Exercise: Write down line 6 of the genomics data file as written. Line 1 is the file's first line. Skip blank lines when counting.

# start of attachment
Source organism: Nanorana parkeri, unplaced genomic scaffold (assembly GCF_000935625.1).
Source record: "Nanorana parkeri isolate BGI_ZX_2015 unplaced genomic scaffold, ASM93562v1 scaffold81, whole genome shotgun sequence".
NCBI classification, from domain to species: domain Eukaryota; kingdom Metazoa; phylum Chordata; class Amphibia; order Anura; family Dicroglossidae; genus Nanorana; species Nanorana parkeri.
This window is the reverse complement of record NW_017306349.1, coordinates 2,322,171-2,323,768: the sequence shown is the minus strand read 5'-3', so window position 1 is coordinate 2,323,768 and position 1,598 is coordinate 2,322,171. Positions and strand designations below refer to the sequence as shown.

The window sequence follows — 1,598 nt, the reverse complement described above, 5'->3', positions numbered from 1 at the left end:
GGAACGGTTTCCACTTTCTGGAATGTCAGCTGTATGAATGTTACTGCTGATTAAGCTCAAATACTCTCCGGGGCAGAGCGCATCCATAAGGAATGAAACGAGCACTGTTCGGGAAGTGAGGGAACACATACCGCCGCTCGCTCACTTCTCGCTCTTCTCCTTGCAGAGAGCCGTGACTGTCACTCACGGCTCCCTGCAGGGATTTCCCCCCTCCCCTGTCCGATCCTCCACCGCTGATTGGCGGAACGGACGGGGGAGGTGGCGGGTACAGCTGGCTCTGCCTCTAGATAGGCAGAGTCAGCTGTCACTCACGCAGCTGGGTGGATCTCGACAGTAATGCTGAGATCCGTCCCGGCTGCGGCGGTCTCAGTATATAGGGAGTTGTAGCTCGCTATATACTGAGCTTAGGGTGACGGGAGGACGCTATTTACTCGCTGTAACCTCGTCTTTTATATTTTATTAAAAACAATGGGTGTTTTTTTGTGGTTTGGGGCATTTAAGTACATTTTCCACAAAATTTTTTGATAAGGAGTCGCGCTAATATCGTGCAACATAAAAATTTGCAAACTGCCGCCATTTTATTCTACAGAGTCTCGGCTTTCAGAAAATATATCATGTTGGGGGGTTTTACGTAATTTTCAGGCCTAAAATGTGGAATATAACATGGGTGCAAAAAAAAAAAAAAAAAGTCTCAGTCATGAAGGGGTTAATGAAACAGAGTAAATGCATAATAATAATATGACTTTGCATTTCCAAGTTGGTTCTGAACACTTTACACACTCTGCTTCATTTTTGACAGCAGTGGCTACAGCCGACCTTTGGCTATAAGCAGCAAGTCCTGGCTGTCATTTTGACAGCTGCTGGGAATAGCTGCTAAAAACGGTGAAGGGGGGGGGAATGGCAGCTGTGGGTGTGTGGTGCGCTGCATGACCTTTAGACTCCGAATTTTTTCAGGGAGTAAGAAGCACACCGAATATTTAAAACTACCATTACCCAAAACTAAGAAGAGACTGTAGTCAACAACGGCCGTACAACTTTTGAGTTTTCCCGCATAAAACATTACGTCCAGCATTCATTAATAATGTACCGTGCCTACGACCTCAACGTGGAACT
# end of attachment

GGAACGGTTTCCACTTTCTGGAATGTCAGCTGTATGAATGTTACTGCTGATTAAGCTCAAATACTCTCCGGGGCAGAGCGCATCCATAAGGAATGAAACGAGCACTGTTCGGGAAGTGAGGGAACACATACCGCCGCTCGCTCACTTCTCGCTCTTCTCCTTGCAGAGAGCCGTGACTGTCACTCACGGCTCCCTGCAGGGATTTCCCCCCTCCCCTGTCCGATCCTCCACCGCTGATTGGCGGAACGGACGGGGGAGGTGGCGGGTACAGCTGGCTCTGCCTCTAGATAGGCAGAGTCAGCTGTCACTCACGCAGCTGGGTGGATCTCGACAGTAATGCTGAGATCCGTCCCGGCTGCGGCGGTCTCAGTATATAGGGAGTTGTAGCTCGCTATATACTGAGCTTAGGGTGACGGGAGGACGCTATTTACTCGCTGTAACCTCGTCTTTTATATTTTATTAAAAACAATGGGTGTTTTTTTGTGGTTTGGGGCATTTAAGTACATTTTCCACAAAATTTTTTGATAAGGAGTCGCGCTAATATCGTGCAACATAAAAATTTGCAAACTGCCGCCATTTTATTCTACAGAGTCTCGGCTTTCAGAAAATATATCATGTTGGGGGGTTTTACGTAATTTTCAGGCCTAAAATGTGGAATATAACATGGGTGCAAAAAAAAAAAAAAAAAGTCTCAGTCATGAAGGGGTTAATGAAACAGAGTAAATGCATAATAATAATATGACTTTGCATTTCCAAGTTGGTTCTGAACACTTTACACACTCTGCTTCATTTTTGACAGCAGTGGCTACAGCCGACCTTTGGCTATAAGCAGCAAGTCCTGGCTGTCATTTTGACAGCTGCTGGGAATAGCTGCTAAAAACGGTGAAGGGGGGGGGAATGGCAGCTGTGGGTGTGTGGTGCGCTGCATGACCTTTAGACTCCGAATTTTTTCAGGGAGTAAGAAGCACACCGAATATTTAAAACTACCATTACCCAAAACTAAGAAGAGACTGTAGTCAACAACGGCCGTACAACTTTTGAGTTTTCCCGCATAAAACATTACGTCCAGCATTCATTAATAATGTACCGTGCCTACGACCTCAACGTGGAACT